Blair, Graham, et al. “Dextromethorphan and bupropion reduces high level remifentanil self-administration in rats.Pharmacol Biochem Behav, vol. 193, June 2020, p. 172919. Pubmed, doi:10.1016/j.pbb.2020.172919. Full Text Open Access Copy

Hawkey, Andrew B., et al. “Adult exposure to insecticides causes persistent behavioral and neurochemical alterations in zebrafish.Neurotoxicol Teratol, vol. 78, Mar. 2020, p. 106853. Pubmed, doi:10.1016/j.ntt.2019.106853. Full Text

Hawkey, Andrew, et al. “Gestational and perinatal exposure to diazinon causes long-lasting neurobehavioral consequences in the rat.Toxicology, vol. 429, Jan. 2020, p. 152327. Pubmed, doi:10.1016/j.tox.2019.152327. Full Text


Levin, Edward D., et al. “Nicotinic treatments not only for tobacco, but also other addictions.” Biochemical Pharmacology, vol. 97, no. 4, Elsevier BV, 2015, pp. 635–635. Crossref, doi:10.1016/j.bcp.2015.08.040. Full Text

Hall, Brandon J., et al. “Low dose tobacco smoke extract exposure during development causes long-term behavioral dysfunction in rats.” Neurotoxicology and Teratology, vol. 49, Elsevier BV, 2015, pp. 121–22. Crossref, doi:10.1016/j.ntt.2015.04.073. Full Text

Bailey, Jordan, and Ed Levin. “The neurobehavioral toxicity of FireMaster 550® in zebrafish ( Danio rerio ): Chronic developmental and acute adolescent exposures.” Neurotoxicology and Teratology, vol. 49, Elsevier BV, 2015, pp. 118–118. Crossref, doi:10.1016/j.ntt.2015.04.064. Full Text

Oliveri, Anthony, and Ed Levin. “Early-life exposure to organophosphate flame retardants alters behavior in adult zebrafish: A comparison with organophosphate pesticides.” Neurotoxicology and Teratology, vol. 49, Elsevier BV, 2015, pp. 130–130. Crossref, doi:10.1016/j.ntt.2015.04.096. Full Text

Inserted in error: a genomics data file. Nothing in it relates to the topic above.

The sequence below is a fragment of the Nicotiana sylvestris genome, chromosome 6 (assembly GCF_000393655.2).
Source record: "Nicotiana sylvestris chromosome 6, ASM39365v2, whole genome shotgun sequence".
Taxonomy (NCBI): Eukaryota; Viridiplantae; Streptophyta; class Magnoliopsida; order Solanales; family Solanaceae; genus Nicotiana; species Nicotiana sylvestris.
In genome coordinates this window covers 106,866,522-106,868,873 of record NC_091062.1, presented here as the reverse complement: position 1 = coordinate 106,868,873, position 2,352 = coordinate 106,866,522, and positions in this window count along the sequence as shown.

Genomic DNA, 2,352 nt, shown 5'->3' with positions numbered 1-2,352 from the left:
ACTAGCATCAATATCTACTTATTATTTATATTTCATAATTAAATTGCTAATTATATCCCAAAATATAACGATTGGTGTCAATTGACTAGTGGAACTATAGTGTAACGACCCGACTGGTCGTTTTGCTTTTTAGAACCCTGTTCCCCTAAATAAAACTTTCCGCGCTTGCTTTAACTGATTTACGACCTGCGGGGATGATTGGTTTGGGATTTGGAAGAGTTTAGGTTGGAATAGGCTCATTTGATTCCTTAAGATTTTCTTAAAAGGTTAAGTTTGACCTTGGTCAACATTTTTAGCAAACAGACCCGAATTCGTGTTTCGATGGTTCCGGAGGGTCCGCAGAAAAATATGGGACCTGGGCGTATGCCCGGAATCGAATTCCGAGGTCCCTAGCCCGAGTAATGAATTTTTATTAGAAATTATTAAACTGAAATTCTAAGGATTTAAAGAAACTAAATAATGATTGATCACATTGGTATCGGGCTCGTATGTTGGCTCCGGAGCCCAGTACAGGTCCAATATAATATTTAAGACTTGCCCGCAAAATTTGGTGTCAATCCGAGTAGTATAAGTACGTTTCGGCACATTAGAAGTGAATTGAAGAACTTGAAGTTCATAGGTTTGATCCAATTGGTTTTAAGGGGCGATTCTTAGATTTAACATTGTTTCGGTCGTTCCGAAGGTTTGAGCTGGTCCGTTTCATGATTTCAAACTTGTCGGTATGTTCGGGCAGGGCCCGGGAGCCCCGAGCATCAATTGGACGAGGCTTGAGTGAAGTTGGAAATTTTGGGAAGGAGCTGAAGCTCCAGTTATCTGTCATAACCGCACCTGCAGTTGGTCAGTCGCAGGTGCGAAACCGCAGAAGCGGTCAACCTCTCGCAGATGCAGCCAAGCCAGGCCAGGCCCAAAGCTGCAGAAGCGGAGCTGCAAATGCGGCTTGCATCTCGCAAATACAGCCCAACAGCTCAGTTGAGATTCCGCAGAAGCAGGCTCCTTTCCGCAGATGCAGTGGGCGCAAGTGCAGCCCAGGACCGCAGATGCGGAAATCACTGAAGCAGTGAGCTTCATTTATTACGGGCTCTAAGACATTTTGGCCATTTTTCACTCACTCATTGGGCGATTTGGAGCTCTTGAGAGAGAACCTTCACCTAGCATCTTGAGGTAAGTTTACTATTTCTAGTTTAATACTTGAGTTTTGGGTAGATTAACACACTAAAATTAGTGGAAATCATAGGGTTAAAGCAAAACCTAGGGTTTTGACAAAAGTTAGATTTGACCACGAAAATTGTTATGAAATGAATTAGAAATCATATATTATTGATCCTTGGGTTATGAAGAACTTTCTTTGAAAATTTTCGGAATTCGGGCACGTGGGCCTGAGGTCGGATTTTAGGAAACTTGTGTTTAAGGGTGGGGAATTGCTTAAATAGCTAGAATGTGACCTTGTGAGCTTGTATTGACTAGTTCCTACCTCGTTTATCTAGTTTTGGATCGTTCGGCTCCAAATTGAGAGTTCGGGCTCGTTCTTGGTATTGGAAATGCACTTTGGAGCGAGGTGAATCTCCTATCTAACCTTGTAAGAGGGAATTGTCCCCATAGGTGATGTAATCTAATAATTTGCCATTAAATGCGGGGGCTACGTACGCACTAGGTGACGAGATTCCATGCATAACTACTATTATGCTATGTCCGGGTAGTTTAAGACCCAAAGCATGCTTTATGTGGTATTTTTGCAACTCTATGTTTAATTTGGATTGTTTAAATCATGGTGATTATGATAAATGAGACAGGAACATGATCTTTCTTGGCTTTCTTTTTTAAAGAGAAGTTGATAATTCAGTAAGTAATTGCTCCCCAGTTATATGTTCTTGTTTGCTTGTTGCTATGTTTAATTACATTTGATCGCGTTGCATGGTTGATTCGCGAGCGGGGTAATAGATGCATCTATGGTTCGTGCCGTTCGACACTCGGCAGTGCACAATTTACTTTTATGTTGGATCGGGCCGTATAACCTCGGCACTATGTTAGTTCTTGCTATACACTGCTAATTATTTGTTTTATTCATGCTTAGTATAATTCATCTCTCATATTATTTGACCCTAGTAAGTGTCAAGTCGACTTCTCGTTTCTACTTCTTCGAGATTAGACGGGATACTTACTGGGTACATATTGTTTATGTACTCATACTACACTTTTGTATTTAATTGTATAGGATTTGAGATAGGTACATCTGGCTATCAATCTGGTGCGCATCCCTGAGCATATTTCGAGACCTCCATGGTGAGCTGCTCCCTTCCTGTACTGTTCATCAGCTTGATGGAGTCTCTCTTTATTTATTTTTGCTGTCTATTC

Levin, Edward D. “Age and sex differences in starting nicotine self-administration in early, mid or late adolescence vs. adulthood: Cause and effect relationships determined in a rat model.” Neurotoxicology and Teratology, vol. 49, Elsevier BV, 2015, pp. 140–140. Crossref, doi:10.1016/j.ntt.2015.04.128. Full Text

Rezvani, Amir H., and Edward D. Levin. “Assessment of pregnenolone effects on alcohol intake and preference in male alcohol preferring (P) rats.Eur J Pharmacol, vol. 740, 2014, pp. 53–57. Pubmed, doi:10.1016/j.ejphar.2014.07.003. Full Text

Zhang, C., et al. “LONG-TERM BEHAVIORAL EFFECTS OF EMBRYONIC ETHANOL EXPOSURE IN ZEBRAFISH.” Alcoholism Clinical and Experimental Research, vol. 38, WILEY-BLACKWELL, 2014, pp. 176A-176A.

Cauley, M., et al. “Sex-selective interaction of prenatal nicotine with neonatal chlorpyrifos on novel object recognition in rats.” Neurotoxicology and Teratology, vol. 43, Elsevier BV, 2014, pp. 88–89. Crossref, doi:10.1016/j.ntt.2014.04.043. Full Text

Burke, Dennis, and Edward D. Levin. “Nicotinic α4β2 antagonist treatment attenuates impairments in radial-arm maze repeated acquisition caused by dizocilpine in rats.” Biochemical Pharmacology, vol. 86, no. 8, Elsevier BV, 2013, pp. 1231–1231. Crossref, doi:10.1016/j.bcp.2013.08.047. Full Text

Rezvani, A. H., et al. “DESENSITIZATION OF A4 beta 2 NICOTINIC RECEPTORS ATTENUATES ALCOHOL INTAKE AND PREFERENCE IN ALCOHOL PREFERRING P RATS.” Alcoholism Clinical and Experimental Research, vol. 37, WILEY-BLACKWELL, 2013, pp. 247A-247A.